(Historically, "according to religious law")
1. <mathematics> A standard way of writing a formula. Two formulas such
as 9 + x and x + 9 are said to be equivalent because they mean the same thing,
but the second one is in "canonical form" because it is written in the usual
way, with the highest power of x first. Usually there are fixed rules you can
use to decide whether something is in canonical form. Things in canonical form
are easier to compare.
2. <jargon> The usual or standard state or manner of something. The term
acquired this meaning in computer-science culture largely through its prominence
in Alonzo Church's work in computation theory and mathematical logic (see
Knights of the Lambda-Calculus).
This word has an interesting history. Non-technical academics do not use the
adjective "canonical" in any of the senses defined above with any regularity;
they do however use the nouns "canon" and "canonicity" (not "canonicalness"* or
"canonicality"*). The "canon" of a given author is the complete body of
authentic works by that author (this usage is familiar to Sherlock Holmes fans
as well as to literary scholars). "The canon" is the body of works in a given
field (e.g. works of literature, or of art, or of music) deemed worthwhile for
students to study and for scholars to investigate.
The word "canon" derives ultimately from the Greek "kanon" (akin to the English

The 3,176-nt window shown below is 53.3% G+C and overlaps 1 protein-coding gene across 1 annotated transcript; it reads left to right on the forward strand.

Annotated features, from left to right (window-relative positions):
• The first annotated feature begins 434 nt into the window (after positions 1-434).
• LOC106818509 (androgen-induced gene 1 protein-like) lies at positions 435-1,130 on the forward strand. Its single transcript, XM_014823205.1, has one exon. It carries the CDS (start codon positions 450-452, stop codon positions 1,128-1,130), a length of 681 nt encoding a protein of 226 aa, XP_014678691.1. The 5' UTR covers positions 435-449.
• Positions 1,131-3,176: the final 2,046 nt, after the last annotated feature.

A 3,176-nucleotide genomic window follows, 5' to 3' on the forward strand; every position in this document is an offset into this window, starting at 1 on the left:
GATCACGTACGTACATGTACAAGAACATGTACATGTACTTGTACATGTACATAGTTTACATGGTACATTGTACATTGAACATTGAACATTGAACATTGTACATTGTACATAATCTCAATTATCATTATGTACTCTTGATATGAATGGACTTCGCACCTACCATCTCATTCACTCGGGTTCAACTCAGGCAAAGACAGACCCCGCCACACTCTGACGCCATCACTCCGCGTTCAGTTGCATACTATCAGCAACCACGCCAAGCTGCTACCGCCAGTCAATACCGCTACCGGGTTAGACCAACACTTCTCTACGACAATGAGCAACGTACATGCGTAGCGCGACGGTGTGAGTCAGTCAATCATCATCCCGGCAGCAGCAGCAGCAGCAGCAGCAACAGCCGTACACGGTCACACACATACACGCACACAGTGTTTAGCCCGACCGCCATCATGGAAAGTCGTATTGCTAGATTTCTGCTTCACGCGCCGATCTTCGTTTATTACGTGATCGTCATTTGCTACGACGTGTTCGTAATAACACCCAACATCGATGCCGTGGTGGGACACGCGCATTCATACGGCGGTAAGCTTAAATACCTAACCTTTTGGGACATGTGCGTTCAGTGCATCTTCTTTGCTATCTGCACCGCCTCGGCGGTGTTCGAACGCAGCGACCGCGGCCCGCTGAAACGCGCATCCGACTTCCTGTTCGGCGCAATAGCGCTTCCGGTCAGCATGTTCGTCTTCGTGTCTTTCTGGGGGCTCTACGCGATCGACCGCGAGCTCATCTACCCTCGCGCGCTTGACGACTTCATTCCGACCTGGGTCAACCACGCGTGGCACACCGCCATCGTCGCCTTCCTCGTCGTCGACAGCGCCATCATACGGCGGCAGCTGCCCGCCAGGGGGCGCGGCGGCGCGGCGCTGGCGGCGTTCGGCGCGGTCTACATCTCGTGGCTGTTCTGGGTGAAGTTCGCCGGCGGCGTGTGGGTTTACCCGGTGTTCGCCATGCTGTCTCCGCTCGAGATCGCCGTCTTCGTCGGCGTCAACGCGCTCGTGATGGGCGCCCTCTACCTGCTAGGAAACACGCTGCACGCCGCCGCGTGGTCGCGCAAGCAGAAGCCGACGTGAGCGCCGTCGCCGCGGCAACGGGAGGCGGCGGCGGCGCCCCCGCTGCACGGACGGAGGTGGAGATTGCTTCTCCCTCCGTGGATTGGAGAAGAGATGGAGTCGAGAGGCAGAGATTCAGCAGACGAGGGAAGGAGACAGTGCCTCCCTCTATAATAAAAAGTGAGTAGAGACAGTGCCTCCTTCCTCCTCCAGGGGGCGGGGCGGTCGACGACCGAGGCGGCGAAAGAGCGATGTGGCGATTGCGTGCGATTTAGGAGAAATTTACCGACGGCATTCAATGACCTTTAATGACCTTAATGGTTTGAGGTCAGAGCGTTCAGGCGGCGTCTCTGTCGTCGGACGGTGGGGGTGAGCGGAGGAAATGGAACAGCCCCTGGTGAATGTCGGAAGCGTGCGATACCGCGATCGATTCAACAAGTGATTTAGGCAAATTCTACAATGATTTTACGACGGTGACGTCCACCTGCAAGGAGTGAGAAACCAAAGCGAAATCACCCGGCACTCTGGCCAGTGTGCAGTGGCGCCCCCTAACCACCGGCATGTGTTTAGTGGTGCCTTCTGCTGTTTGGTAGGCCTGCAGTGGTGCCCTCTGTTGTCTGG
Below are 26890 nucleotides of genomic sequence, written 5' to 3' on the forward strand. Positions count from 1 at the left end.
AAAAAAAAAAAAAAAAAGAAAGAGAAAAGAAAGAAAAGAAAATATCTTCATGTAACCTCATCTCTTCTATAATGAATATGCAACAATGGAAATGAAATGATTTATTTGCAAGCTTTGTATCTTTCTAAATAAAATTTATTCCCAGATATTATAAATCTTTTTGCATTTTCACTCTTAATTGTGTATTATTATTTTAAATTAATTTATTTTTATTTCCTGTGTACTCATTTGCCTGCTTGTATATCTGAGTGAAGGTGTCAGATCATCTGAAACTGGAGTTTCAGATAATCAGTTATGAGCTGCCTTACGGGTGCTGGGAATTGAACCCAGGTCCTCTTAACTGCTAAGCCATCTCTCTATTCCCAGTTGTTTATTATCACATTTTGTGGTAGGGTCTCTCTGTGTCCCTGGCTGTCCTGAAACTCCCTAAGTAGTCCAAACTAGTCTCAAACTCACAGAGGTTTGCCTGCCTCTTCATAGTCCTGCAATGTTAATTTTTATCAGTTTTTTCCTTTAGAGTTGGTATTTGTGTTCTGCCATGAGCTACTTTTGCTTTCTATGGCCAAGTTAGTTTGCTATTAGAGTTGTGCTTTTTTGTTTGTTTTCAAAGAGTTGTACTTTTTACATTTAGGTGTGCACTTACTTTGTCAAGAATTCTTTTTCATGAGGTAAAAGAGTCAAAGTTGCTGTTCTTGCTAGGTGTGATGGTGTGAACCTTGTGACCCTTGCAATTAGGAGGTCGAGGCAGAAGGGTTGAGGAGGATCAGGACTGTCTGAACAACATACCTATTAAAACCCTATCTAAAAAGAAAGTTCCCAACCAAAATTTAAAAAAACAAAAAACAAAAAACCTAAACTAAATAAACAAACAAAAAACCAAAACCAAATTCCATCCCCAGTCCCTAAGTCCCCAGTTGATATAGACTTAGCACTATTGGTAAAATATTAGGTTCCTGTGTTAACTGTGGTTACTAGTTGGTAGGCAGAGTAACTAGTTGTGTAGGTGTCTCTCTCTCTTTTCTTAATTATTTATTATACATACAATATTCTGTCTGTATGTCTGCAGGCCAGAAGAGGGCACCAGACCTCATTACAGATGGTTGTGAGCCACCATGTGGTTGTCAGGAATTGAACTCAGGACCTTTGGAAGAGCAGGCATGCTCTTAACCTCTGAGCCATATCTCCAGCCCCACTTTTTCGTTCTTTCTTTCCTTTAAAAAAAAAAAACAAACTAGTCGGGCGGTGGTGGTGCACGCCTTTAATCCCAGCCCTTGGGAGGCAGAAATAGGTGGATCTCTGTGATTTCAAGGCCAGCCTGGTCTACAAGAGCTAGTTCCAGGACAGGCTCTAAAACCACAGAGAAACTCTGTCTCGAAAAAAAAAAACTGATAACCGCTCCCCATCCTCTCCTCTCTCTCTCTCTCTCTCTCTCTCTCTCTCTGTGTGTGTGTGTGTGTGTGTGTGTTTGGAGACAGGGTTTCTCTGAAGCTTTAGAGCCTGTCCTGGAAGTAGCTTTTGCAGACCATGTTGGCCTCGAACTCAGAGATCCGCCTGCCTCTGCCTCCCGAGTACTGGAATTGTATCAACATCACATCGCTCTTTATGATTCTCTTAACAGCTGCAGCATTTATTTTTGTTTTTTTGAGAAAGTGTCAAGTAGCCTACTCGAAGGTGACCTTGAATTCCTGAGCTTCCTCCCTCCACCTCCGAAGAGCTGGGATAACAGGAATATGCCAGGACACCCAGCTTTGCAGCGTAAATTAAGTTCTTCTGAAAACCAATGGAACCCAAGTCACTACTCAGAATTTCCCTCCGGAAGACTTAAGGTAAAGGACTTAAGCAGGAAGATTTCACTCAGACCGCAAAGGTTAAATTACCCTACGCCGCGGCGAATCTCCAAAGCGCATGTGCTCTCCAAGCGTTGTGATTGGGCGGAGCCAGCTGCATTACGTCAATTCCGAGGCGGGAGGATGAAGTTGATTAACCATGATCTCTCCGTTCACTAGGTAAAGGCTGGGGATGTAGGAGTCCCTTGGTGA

"cane") referring to a reed. Reeds were used for measurement, and in Latin and
later Greek the word "canon" meant a rule or a standard. The establishment of a
canon of scriptures within Christianity was meant to define a standard or a rule
for the religion. The above non-technical academic usages stem from this
instance of a defined and accepted body of work. Alongside this usage was the
promulgation of "canons" ("rules") for the government of the Catholic Church.
The usages relating to religious law derive from this use of the Latin "canon".
It may also be related to arabic "qanun" (law).
Hackers invest this term with a playfulness that makes an ironic contrast with
its historical meaning. A true story: One Bob Sjoberg, new at the MIT AI Lab,
expressed some annoyance at the incessant use of jargon. Over his loud
objections, GLS and RMS made a point of using as much of it as possible in his
presence, and eventually it began to sink in. Finally, in one conversation, he
used the word "canonical" in jargon-like fashion without thinking. Steele: "Aha!
We've finally got you talking jargon too!" Stallman: "What did he say?" Steele:
"Bob just used "canonical" in the canonical way."
Of course, canonicality depends on context, but it is implicitly defined as the
way *hackers* normally expect things to be. Thus, a hacker may claim with a
straight face that "according to religious law" is *not* the canonical meaning
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